The lithium triangle
Argentina, Bolivia and Chile hold the planet’s largest reserves of lithium, a key component in batteries used to power a range of technologies from cell phones to laptops to electric cars.
Industrial production from the so-called “lithium triangle” is already high. Chile is the world’s leading source of the metal, turning out around 40 percent of global supply, and Argentina is another significant producer. Output from the Andes may soon rise after Bolivia – the country that holds an estimated 50 percent of the world’s lithium reserves – opened its first lithium pilot plant in January.
Reuters photographers recently traveled to the research and production sites in those three countries, all located in high altitude salt flats at around 4,000 meters (13,123 feet) above sea level, and wrote about their experiences.
Salar de Atacama, Chile
By Ivan Alvarado
Nelson sculpts alongside the dirt road that runs by his house. In the shadows I can see different figures of volcanic rock exhibited for sale to the few tourists who pass by here. His daughter Luz and her children keep him company as his hands transform another piece of stone into a miniature of a church steeple.
“He was chosen twice as the best worker,” Luz says.
“Best worker at what?” I asked.
“At the lithium plant.”
Apart from sculpting, Nelson works at one of the two lithium plants that exist on the Atacama salt flat. Born in Santiago, he moved to Toconao more than 30 years ago. He first learned to be a craftsman, and then became a mine worker. In the back of his house is a small plot where he grows fruit and vegetables. There is also an area dotted by several small wooden huts, and a portable swimming pool to cool down in. Inside, a huge stereo takes up a large part of the wall next to a flat screen TV.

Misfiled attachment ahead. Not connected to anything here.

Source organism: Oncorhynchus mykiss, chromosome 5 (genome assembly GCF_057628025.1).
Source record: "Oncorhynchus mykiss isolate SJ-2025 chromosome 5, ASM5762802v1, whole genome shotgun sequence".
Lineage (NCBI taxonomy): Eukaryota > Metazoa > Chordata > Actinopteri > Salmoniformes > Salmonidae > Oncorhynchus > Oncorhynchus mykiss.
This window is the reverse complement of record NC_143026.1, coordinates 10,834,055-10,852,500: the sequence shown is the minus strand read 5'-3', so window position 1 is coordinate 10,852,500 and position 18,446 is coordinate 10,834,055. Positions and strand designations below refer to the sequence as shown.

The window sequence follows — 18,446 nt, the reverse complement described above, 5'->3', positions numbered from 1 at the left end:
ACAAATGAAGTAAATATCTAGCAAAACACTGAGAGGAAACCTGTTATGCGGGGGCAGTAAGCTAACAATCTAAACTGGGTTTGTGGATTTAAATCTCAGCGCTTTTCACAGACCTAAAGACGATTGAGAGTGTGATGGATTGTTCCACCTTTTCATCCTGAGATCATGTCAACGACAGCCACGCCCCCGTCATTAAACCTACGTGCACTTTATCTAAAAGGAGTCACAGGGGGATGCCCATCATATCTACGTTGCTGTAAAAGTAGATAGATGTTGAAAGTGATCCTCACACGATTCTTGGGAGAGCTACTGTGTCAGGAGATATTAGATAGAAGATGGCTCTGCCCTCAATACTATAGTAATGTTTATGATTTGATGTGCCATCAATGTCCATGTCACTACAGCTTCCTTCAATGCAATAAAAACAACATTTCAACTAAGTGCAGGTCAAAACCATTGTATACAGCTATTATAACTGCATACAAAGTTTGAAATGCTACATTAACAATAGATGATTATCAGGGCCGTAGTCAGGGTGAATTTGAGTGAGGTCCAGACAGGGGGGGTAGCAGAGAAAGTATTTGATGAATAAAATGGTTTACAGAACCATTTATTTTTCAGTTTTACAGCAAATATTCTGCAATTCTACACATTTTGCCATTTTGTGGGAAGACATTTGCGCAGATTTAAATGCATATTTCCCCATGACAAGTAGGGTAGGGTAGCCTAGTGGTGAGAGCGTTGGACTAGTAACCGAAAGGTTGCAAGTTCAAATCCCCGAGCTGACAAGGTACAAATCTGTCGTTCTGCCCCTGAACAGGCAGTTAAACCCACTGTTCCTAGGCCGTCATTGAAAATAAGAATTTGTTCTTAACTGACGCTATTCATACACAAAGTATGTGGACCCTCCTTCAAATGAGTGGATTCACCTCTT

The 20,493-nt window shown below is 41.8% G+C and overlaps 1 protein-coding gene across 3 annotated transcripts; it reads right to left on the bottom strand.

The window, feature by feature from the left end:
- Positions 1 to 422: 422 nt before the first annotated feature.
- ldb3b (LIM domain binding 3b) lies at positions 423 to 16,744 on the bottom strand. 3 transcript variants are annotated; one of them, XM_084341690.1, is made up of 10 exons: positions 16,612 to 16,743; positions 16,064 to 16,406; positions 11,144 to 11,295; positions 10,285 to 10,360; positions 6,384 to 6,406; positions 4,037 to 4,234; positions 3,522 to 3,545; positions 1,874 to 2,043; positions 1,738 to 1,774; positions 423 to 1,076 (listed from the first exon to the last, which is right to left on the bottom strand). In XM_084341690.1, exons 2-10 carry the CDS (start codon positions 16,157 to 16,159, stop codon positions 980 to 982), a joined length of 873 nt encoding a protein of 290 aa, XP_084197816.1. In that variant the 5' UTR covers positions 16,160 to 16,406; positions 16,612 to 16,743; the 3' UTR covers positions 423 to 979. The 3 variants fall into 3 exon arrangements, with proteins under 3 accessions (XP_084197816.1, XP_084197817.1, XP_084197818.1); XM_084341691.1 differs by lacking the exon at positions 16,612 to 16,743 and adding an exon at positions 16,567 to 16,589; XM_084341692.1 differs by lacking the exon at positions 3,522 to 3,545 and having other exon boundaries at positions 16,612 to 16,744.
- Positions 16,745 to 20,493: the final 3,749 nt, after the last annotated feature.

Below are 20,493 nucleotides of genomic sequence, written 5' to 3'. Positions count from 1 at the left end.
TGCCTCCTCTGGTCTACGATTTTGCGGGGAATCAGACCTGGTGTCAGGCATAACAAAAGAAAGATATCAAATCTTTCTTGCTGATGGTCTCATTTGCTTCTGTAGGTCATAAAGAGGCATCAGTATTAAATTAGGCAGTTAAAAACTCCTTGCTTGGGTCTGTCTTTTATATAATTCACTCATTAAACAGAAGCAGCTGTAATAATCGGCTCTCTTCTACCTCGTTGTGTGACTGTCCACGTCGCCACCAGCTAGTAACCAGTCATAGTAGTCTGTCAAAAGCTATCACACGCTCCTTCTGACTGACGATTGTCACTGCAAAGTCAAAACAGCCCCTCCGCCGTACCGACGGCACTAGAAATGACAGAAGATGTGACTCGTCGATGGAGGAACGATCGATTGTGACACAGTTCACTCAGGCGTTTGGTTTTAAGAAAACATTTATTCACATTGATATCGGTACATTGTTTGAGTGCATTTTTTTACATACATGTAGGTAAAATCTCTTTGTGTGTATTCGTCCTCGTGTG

Nelson doesn’t like to talk about lithium on his days off. He works seven days, and gets seven off. As a mechanic in charge of keeping the machinery running, he’s never actually seen lithium. He only knows that the raw material is extracted from the salt flat, and that his job allows him time to produce his crafts and maintain his plantings.
As we fly over the salt, I point to the pilot where to turn to get the best view of the brine pools. I pull my jacket hood tight over the headphones he gave me, and am able to photograph without being bothered by the strong wind.